# Dependent Sums and Products

I'm trying to understand the connections between a few different concepts fundamental to dependent type theory.

• Dependent functions ($$\Pi$$-types)
• Including non-dependent functions ($$A \rightarrow B$$)
• Dependent pairs ($$\Sigma$$-types)
• Including non-dependent products ($$A \times B$$)
• Coproducts ($$A + B$$)

Homotopy Type Theory says the following about $$\Sigma$$s and $$\Pi$$s:

[ $$\Sigma$$ ] is called a dependent pair type, or $$\Sigma$$-type, because in set theory it corresponds to an indexed sum (in the sense of a coproduct or disjoint union) over a given type.

The name "$$\Pi$$-type" is used because this type can also be regarded as the cartesian product over a given type

(I don't think I fully understand this point)

In a non-dependent setting I'm accustomed to calling coproducts "sums" because the number of inhabitants of a coproduct is the sum of its constituent types' inhabitants - $$|A+B| = |A| + |B|$$. Likewise I call dependent pairs "products" because $$|(A,B)| = |A| \cdot |B|$$. Also functions can be called exponentials - $$|A \rightarrow B| = |B|^{|A|}$$!

Now for the question.

Why does it make sense in Type Theory to use $$\Sigma$$ for products and $$\Pi$$ for exponentials? It seems like everything is shifted between non-dependent and dependent types.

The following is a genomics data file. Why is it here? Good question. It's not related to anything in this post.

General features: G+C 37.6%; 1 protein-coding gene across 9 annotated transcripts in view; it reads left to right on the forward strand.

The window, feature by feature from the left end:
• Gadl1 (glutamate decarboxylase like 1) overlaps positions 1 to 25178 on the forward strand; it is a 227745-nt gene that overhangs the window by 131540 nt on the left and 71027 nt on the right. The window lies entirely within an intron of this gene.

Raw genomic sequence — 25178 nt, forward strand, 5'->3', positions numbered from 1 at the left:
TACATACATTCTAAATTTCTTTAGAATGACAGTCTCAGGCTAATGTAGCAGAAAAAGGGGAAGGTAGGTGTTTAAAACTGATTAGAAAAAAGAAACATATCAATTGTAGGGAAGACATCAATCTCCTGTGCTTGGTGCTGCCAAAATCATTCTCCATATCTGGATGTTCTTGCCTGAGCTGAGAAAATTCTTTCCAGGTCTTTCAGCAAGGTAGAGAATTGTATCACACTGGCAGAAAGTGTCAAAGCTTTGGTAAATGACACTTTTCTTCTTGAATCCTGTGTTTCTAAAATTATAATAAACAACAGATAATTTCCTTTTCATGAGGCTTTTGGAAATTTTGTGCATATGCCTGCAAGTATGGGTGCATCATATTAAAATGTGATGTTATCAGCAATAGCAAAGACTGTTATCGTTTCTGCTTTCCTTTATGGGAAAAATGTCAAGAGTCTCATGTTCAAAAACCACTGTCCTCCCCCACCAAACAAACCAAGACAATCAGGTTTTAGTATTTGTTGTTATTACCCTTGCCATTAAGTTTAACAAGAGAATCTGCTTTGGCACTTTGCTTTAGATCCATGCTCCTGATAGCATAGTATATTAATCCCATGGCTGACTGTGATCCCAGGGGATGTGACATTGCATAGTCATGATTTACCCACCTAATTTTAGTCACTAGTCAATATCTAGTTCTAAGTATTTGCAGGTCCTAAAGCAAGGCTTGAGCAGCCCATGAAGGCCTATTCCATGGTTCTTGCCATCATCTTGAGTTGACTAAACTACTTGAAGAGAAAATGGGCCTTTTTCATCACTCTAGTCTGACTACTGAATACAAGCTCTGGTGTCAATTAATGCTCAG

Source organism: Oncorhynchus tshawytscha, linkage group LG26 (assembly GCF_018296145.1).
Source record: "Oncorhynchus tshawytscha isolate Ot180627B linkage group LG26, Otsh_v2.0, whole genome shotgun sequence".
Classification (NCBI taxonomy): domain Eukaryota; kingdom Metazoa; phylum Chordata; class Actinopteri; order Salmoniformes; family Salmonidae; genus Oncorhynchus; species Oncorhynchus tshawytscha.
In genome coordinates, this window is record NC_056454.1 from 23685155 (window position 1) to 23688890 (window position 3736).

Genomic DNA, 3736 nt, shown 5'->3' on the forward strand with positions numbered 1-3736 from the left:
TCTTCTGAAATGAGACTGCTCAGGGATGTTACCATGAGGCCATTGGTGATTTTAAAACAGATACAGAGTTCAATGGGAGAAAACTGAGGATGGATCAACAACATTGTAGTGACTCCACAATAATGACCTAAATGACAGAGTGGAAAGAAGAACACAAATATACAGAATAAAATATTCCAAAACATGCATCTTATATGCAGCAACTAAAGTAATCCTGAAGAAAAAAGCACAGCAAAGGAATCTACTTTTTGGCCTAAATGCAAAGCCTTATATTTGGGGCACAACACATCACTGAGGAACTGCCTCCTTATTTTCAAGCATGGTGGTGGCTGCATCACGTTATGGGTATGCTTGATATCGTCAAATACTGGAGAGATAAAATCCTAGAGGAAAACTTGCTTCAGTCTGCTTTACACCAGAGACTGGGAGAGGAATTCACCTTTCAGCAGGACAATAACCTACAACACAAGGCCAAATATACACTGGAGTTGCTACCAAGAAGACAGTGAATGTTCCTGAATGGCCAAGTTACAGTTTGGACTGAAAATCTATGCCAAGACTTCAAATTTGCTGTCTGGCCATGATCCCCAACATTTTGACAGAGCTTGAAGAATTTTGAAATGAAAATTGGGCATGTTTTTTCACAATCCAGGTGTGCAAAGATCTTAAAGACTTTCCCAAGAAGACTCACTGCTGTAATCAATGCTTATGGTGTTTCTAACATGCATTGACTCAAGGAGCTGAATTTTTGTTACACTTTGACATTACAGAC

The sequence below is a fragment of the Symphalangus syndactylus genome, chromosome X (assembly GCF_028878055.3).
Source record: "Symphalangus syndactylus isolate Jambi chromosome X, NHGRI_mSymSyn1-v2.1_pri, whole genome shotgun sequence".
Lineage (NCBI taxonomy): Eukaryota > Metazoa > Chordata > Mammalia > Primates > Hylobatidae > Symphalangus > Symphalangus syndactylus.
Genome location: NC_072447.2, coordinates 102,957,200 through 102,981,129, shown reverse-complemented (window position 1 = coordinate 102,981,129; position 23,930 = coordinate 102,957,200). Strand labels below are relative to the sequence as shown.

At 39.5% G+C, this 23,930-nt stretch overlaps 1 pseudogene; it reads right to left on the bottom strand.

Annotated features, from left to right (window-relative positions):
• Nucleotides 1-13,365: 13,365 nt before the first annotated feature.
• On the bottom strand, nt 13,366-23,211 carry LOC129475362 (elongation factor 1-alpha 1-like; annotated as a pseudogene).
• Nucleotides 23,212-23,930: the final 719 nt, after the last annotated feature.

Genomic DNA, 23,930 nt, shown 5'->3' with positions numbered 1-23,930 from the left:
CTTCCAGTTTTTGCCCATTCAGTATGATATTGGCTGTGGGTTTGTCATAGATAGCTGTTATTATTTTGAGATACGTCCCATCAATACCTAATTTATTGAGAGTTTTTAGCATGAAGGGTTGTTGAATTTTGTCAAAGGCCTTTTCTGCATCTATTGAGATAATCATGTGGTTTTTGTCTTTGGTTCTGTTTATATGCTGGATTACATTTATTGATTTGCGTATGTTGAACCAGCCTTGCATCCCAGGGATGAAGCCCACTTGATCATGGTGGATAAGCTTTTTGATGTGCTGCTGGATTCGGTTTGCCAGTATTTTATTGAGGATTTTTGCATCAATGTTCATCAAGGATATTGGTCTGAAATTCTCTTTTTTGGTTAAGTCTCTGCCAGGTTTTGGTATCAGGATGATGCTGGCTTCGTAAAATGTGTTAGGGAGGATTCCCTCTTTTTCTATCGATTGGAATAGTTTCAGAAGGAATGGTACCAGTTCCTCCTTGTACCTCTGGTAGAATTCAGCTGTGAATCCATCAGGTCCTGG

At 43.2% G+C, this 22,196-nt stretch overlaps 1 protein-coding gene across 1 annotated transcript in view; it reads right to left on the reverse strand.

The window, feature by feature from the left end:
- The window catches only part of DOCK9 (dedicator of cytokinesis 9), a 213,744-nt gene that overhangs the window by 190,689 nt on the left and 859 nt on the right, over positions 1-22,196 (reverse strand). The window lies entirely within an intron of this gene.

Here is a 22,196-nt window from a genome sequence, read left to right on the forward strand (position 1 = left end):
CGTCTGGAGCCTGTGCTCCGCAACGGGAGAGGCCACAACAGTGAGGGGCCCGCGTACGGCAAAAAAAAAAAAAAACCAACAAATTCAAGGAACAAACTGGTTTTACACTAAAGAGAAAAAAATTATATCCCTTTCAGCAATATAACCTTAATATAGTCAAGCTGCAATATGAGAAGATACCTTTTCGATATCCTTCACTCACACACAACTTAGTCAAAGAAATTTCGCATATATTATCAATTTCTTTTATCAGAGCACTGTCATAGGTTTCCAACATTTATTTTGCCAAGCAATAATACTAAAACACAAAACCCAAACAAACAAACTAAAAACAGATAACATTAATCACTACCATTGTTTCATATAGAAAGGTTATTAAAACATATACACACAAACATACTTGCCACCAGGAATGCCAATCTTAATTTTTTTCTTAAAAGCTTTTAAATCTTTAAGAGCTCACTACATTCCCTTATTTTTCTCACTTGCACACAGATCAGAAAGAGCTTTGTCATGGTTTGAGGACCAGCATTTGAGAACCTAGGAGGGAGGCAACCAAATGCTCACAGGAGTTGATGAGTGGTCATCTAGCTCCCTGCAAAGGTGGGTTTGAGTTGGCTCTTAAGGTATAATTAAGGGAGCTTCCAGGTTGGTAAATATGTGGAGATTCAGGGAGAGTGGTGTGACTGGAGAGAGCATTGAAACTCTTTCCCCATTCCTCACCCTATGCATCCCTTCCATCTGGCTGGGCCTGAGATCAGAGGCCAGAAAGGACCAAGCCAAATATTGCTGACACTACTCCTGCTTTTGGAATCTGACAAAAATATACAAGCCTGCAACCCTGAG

• sums approximately correspond to dependent coproducts
• products approximately correspond to dependent sums
• exponentials approximately correspond to dependent products
• what about dependent exponentials?

What's the deeper connection?

• Isn't this is in perfect analogy to usual arithmetic? $nm=\sum_{i=1}^mn$, $n^m=\prod_{i=1}^mn$. – Emil Jeřábek Sep 24 '14 at 9:29

## 1 Answer

I think what's confusing you is that $A \times B$ is both a product and a coproduct:

• It is the product of two factors, namely $A$ and $B$.
• It is the coproduct of $A$-many copies of $B$.

Once you realize this, you will see that we can obtain $A \times B$ as both a $\sum$ and a $\prod$:

1. Take $P : \mathtt{bool} \to \mathsf{Type}$ where $P(\mathtt{false}) = A$ and $P(\mathtt{true}) = B$. Then $$\sum_{b : \mathtt{bool}} P(b) \simeq A + B$$ and $$\prod_{b : \mathtt{bool}} P(b) \simeq A \times B$$

2. Take $Q : A \to \mathsf{Type}$ where $P(x) = B$ for all $x : A$. Then $$\sum_{x : A} Q(x) \simeq A \times B$$ and $$\prod_{x : A} Q(x) \simeq (A \to B)$$

We should therefore not pay attention to $A \times B$ when deciding on a good naming scheme for these two constructs.

The dependent exponential is exactly a dependent product.